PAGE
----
Floating down the FILESTREAM...

The old CCR lyrics popped into my head "Rollin' down the river..." and then of course I realized a river isn't a stream, nor is it any way related to data streams, and I lost my concentration for 20 minutes-ish.  What does this have to do with FILESTREAMS?  Nothing really.
 
Let's talk a little about Filestreams in SQL Server 2008.  So, what is FILESTREAM?  According to Microsoft, FILESTREAM is a technology "which allows storage of and efficient access to BLOB data using a combination of SQL Server 2008 and the NTFS file system".  Thats all fine and dandy, but what does it really mean?  FILESTREAM, very eloquently put, stores large BLOBs of data on the file system.
 
In previous versions of SQL Server, you didn't have all that much choice when it came to working with large BLOB data.  Your options were three-fold.
 
1. Store it in the database.
2. Store it on the file system.
3. Store it in a BLOB store.
 
Storing the data in the database was tricky.  If the data was small in size, it worked out fairly well.  But in instances where you had to store large pieces of data, such as videos, or audio files, keeping the data within the database was a major blow for performance.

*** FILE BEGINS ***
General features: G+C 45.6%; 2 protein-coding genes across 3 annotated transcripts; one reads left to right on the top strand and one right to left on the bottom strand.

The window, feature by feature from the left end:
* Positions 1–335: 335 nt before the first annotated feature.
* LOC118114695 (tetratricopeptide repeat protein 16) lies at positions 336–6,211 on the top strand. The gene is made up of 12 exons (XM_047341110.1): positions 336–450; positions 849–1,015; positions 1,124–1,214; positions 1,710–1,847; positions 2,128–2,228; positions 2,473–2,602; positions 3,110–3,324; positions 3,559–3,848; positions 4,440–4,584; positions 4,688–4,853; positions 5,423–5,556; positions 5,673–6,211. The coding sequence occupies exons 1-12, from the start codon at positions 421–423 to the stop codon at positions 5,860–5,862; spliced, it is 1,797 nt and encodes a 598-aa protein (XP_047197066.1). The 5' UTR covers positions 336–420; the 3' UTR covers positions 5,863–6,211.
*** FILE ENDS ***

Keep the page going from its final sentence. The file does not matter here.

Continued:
So what is the next best option?  Store the data on the file system, and leave a pointer in the database.  You didn't have performance issues, and data was streamed directly from the file system.  However, you did have problems with data consistency.  You didn't benefit from the transactional properties of SQL Server.  Backup's were a pain, and managing the streaming was tricky from a programmatic perspective.
 
Next up, and the final option was a BLOB store.  Basically, it works much like the filesystem approach, except it was more manageable, and had transactional characteristics due to a tie in with the database.  An example is the EMC Centera.  Drawback: Fricken EXPENSIVE.  Worked great though... 
 
 Now onto SQL Server 2008.  FILESTREAM works very much like option number 2, has transactional benefits like option number 1, and is cheaper than option number 3.  How does it do it?  It's actually pretty simple.  A column of VARBINARY(MAX) is created in a table, with an AS FILESTREAM attribute.  Once data is stored within the column, a piece of metadata tells SQL Server to write the file to disk, and stick a pointer in the column.
 
So far that takes care of replacing option number 2.  So how is transactional consistency dealt with?  Easy.  NTFS as a file system is transactional by nature, so FILESTREAM takes full advantage.  Backing up is dealt with the same way as all databases are, and is done transparently.  That takes care of option number 1.
 
Now comes the issue of price.  Well, it turns out FILESTREAM is available for free.  It is built in, starting with SQL Express.  That's all I have to say about that, which takes care of option number 3.
 
That in a nut shell is SQL Server FILESTREAM.  My next post will be on how to actually implement FILESTREAM on a 2008 database.